Investors who have long used the VIX volatility index for signs of a market downturn can now add the dollar to their list of fear indicators. This is especially apparent in the case of emerging-market stocks, which have seen a rally reversed in recent weeks as the dollar’s surge makes the riskier assets less attractive. “Forget the VIX,” the greenback’s spot gauge “is the new fear index if we consider the number of market cracks the dollar has exposed,” Stephen Innes, head of trading for Asia-Pacific with Oanda Corp., said in a note to clients.

-Bloomberg; Dollar Index Replaces VIX as New Market Gauge of Fear (May 17th)

Since the US dollar is the reserve currency, its value in the international markets can never be underestimated. As panic in the emerging markets spreads, the dollar will continue to rise. These emerging markets are scrambling for whatever dollars they can find before these borrowers default. Throw in a restrictive US Fed monetary policy and we have a recipe for disaster.

The euro is not capable of pulling any monetary market slack. The fundamental problem with the euro is that monetary policy is determined at the European Central Bank, but fiscal policy is determined at the individual national level. In order for the euro to succeed long-term, each nation needs to cede its fiscal sovereignty over to the European Union. This is something the European Union member nations are not yet ready to do. This is what makes the US dollar a more stable unit; fiscal and monetary policies are established in tandem, and the US dollar is still the reserve currency. About 63% of the world’s currency reserves are in US dollars.

What I am doing to stay solvent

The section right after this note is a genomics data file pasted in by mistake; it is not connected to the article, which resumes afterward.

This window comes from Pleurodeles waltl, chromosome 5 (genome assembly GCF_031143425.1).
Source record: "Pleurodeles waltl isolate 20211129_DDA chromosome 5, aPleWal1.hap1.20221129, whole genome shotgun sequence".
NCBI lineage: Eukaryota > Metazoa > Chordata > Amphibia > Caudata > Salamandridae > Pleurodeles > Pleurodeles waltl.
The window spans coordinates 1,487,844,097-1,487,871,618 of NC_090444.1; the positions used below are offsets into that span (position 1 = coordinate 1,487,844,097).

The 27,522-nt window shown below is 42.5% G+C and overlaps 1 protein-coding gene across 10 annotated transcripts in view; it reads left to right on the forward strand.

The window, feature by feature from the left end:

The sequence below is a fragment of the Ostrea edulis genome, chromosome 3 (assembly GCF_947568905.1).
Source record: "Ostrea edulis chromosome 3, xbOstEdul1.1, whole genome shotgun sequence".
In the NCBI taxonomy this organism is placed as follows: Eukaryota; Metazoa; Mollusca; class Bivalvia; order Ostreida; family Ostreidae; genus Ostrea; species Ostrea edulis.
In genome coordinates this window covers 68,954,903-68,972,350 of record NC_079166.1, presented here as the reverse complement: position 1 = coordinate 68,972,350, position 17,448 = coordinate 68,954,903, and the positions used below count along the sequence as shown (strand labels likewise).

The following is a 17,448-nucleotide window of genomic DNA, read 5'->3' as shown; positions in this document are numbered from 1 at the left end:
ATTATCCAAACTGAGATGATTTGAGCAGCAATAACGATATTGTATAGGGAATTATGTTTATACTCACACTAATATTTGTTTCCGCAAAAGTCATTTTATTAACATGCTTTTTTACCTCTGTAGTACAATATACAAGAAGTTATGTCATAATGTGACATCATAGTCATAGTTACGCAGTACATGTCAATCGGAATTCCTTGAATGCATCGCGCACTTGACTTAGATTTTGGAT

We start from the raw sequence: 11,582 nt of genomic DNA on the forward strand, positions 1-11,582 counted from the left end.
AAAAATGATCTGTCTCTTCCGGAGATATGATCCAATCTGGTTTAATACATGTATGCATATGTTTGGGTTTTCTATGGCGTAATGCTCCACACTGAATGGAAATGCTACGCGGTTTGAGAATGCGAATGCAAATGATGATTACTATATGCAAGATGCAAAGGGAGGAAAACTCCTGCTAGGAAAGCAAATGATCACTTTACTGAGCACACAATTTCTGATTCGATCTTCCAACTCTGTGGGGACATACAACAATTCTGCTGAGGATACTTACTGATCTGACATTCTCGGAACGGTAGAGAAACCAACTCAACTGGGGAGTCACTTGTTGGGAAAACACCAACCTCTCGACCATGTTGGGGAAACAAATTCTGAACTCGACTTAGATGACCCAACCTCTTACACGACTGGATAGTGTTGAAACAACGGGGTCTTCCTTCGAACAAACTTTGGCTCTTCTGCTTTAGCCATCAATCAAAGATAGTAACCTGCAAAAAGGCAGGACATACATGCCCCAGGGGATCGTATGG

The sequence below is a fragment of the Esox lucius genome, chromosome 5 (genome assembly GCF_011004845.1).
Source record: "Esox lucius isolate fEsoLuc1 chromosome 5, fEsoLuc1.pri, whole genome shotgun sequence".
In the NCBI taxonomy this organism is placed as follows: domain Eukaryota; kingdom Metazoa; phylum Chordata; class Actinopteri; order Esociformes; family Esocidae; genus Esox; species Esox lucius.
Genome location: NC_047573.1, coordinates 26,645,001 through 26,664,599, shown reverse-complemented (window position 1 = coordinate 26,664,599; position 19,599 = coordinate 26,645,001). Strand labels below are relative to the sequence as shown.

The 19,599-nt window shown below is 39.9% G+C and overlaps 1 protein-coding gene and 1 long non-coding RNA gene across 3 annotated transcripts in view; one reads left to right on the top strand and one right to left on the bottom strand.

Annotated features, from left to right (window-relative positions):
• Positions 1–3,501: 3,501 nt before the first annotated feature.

I unloaded a couple properties I didn’t care for and had a difficult time maintaining. They were farther away and I had a more troublesome time getting them rented. I also declined a commercial line of credit earlier this year. Furthermore, the profits I made from my crypto trading remain in my bank accounts as I did not carry out a planned property purchase. I paid down an existing 30-year mortgage taken in 2016. It is estimated that I will pay it off by 2024.

I remain in cash and out of stocks. I trade equities and cryptos, but do not invest in them as of now. I will keep my rental portfolio as is; my LTV is less than 20%. I estimate that the next bust will be much worse than most anticipate, but life will go on. It doesn’t necessarily mean we will get a new monetary system, it just means that the collective oligarchy (George Orwell’s phrase) will get more powerful from the wealth and power consolidation.

I have not been concentrating on precious metals, because if we see the USDX rise to 100 and higher, gold and precious metals could get hit hard. Any scramble into the dollar will hit the price of gold. We are already seeing this. As this process unfolds we could see gold rise as uncertainty begins to manifest further. But, recall my previous analysis of the gold markets; I stated that the globalists allowed gold to rise from 250 to 1,900 in quick fashion, so they could manage it from a higher price. We could see further price management in gold and silver. This is why I prefer cash in the form of the US dollar. However, I recommend investors sticking to the local currency they transact in, if it is a stable one.


It is difficult to contemplate any imminent large scale equity unwind here in the US as the small cap indexes continue to climb to all-time highs, but if we see credit market distortions on the scale of last decade everything is off the table. Small caps are rising as their future prospects are more focused on the domestic economy and less on the emerging markets

With this said, this manufactured crisis (proclaimed by the monetary mouthpieces in late January-early February) could linger for years and lead to war. All wars start from economic decay.